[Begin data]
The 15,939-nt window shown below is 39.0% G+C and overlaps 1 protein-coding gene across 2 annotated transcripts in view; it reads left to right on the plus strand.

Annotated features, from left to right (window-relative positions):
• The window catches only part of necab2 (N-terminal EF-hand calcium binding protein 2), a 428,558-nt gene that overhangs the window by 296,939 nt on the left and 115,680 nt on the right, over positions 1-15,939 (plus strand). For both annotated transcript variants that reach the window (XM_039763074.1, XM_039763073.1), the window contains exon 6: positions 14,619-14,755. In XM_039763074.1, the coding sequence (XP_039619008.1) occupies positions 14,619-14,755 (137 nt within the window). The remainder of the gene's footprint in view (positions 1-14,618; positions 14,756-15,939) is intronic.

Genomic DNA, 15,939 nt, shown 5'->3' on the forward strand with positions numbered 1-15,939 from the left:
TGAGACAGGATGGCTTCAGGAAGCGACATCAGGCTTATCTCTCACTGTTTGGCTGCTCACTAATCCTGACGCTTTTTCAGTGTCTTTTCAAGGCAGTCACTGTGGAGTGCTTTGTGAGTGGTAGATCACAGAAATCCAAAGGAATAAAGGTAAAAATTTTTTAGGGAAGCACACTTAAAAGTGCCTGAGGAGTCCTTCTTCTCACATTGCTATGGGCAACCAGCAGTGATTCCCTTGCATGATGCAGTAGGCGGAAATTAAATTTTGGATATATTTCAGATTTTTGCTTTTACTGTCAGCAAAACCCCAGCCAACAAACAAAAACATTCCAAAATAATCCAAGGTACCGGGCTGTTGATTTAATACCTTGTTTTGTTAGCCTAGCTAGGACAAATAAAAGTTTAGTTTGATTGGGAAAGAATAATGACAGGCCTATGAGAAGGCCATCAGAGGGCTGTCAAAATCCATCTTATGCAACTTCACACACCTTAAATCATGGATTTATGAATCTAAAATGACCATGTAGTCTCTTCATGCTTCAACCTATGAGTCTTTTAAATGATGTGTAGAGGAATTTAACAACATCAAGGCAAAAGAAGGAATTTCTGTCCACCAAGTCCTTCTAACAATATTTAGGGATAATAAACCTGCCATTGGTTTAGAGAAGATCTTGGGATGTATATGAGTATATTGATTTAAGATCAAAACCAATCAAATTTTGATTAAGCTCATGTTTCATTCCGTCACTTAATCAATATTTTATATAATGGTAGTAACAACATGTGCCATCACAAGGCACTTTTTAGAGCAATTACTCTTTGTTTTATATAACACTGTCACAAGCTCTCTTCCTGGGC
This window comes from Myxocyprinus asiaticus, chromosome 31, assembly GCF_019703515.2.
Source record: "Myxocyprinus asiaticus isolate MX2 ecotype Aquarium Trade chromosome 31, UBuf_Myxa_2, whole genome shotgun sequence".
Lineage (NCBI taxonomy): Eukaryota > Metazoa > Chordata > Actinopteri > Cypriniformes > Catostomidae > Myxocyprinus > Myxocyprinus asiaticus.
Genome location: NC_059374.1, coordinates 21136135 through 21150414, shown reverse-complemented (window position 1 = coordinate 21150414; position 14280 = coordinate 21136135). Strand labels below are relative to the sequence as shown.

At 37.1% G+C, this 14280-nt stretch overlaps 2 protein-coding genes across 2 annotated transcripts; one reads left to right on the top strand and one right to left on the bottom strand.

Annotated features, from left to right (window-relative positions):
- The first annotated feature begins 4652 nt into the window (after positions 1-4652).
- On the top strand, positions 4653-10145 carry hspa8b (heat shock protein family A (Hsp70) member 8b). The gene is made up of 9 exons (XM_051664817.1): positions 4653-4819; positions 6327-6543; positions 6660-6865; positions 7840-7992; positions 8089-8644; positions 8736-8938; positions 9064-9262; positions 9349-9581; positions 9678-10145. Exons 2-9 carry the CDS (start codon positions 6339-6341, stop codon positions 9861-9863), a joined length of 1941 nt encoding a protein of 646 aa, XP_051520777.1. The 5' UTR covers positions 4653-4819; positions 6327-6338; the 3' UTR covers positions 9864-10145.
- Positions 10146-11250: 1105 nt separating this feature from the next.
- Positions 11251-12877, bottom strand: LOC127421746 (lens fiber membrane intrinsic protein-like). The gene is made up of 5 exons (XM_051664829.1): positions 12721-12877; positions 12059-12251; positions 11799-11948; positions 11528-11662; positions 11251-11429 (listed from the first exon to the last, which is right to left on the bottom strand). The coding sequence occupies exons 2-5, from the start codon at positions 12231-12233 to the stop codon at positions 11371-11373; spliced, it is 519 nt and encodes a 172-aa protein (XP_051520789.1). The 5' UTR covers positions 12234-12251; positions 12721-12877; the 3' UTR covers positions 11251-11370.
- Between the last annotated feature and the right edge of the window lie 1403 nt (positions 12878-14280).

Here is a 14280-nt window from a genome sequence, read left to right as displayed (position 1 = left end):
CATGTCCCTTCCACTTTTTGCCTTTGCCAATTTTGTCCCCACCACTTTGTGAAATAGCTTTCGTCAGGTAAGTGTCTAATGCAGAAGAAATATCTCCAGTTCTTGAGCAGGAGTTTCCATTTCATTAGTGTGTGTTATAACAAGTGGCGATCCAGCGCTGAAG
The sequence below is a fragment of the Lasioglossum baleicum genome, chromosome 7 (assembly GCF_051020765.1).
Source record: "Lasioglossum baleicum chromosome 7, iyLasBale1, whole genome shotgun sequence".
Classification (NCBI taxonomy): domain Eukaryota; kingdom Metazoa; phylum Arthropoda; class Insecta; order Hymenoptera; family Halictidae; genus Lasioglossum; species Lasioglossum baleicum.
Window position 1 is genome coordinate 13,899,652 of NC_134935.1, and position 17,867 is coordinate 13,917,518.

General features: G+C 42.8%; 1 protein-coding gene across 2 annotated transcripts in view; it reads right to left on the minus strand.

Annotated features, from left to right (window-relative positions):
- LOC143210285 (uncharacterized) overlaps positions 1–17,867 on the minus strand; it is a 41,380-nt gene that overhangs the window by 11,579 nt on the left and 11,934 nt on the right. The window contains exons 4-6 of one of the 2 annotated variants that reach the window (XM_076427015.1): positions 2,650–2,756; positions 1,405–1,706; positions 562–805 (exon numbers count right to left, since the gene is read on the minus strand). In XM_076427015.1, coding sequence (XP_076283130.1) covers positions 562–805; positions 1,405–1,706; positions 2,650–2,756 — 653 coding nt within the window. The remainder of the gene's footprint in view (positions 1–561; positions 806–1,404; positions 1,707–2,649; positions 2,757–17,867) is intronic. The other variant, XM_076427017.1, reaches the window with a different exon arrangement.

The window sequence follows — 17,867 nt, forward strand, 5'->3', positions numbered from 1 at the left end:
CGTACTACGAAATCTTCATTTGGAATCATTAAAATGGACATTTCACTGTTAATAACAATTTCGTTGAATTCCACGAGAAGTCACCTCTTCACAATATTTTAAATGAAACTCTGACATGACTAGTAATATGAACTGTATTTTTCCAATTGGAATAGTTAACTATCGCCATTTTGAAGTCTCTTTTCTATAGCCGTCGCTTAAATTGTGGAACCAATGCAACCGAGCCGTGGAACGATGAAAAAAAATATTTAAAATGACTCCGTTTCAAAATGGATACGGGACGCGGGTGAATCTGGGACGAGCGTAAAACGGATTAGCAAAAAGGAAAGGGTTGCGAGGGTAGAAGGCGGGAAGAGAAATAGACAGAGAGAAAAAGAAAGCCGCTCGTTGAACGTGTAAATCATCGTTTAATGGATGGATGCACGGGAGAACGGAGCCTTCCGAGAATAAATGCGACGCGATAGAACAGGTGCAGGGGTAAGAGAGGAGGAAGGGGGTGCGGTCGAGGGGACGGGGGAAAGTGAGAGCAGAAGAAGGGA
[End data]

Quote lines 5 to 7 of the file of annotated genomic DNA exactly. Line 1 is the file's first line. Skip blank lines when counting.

TGAGACAGGATGGCTTCAGGAAGCGACATCAGGCTTATCTCTCACTGTTTGGCTGCTCACTAATCCTGACGCTTTTTCAGTGTCTTTTCAAGGCAGTCACTGTGGAGTGCTTTGTGAGTGGTAGATCACAGAAATCCAAAGGAATAAAGGTAAAAATTTTTTAGGGAAGCACACTTAAAAGTGCCTGAGGAGTCCTTCTTCTCACATTGCTATGGGCAACCAGCAGTGATTCCCTTGCATGATGCAGTAGGCGGAAATTAAATTTTGGATATATTTCAGATTTTTGCTTTTACTGTCAGCAAAACCCCAGCCAACAAACAAAAACATTCCAAAATAATCCAAGGTACCGGGCTGTTGATTTAATACCTTGTTTTGTTAGCCTAGCTAGGACAAATAAAAGTTTAGTTTGATTGGGAAAGAATAATGACAGGCCTATGAGAAGGCCATCAGAGGGCTGTCAAAATCCATCTTATGCAACTTCACACACCTTAAATCATGGATTTATGAATCTAAAATGACCATGTAGTCTCTTCATGCTTCAACCTATGAGTCTTTTAAATGATGTGTAGAGGAATTTAACAACATCAAGGCAAAAGAAGGAATTTCTGTCCACCAAGTCCTTCTAACAATATTTAGGGATAATAAACCTGCCATTGGTTTAGAGAAGATCTTGGGATGTATATGAGTATATTGATTTAAGATCAAAACCAATCAAATTTTGATTAAGCTCATGTTTCATTCCGTCACTTAATCAATATTTTATATAATGGTAGTAACAACATGTGCCATCACAAGGCACTTTTTAGAGCAATTACTCTTTGTTTTATATAACACTGTCACAAGCTCTCTTCCTGGGC
This window comes from Myxocyprinus asiaticus, chromosome 31, assembly GCF_019703515.2.
Source record: "Myxocyprinus asiaticus isolate MX2 ecotype Aquarium Trade chromosome 31, UBuf_Myxa_2, whole genome shotgun sequence".